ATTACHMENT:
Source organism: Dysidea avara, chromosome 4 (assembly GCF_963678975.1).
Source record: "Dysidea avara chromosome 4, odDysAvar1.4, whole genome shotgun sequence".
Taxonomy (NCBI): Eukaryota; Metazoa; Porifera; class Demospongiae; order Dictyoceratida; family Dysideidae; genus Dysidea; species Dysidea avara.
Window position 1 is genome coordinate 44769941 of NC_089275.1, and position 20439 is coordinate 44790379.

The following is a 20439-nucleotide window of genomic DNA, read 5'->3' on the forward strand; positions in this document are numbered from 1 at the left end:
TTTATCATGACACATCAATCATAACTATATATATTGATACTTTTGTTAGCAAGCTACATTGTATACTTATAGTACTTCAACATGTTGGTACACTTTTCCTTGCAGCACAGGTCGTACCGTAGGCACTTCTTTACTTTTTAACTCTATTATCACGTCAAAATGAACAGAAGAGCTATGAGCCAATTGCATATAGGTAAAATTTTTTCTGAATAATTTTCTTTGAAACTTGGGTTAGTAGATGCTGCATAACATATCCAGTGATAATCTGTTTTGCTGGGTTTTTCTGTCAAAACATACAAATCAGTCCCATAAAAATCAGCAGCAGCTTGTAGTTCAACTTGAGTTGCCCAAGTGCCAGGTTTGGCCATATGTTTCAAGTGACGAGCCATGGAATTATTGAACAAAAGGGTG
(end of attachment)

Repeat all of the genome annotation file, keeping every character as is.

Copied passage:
Source organism: Dysidea avara, chromosome 4 (assembly GCF_963678975.1).
Source record: "Dysidea avara chromosome 4, odDysAvar1.4, whole genome shotgun sequence".
Taxonomy (NCBI): Eukaryota; Metazoa; Porifera; class Demospongiae; order Dictyoceratida; family Dysideidae; genus Dysidea; species Dysidea avara.
Window position 1 is genome coordinate 44769941 of NC_089275.1, and position 20439 is coordinate 44790379.

The following is a 20439-nucleotide window of genomic DNA, read 5'->3' on the forward strand; positions in this document are numbered from 1 at the left end:
TTTATCATGACACATCAATCATAACTATATATATTGATACTTTTGTTAGCAAGCTACATTGTATACTTATAGTACTTCAACATGTTGGTACACTTTTCCTTGCAGCACAGGTCGTACCGTAGGCACTTCTTTACTTTTTAACTCTATTATCACGTCAAAATGAACAGAAGAGCTATGAGCCAATTGCATATAGGTAAAATTTTTTCTGAATAATTTTCTTTGAAACTTGGGTTAGTAGATGCTGCATAACATATCCAGTGATAATCTGTTTTGCTGGGTTTTTCTGTCAAAACATACAAATCAGTCCCATAAAAATCAGCAGCAGCTTGTAGTTCAACTTGAGTTGCCCAAGTGCCAGGTTTGGCCATATGTTTCAAGTGACGAGCCATGGAATTATTGAACAAAAGGGTG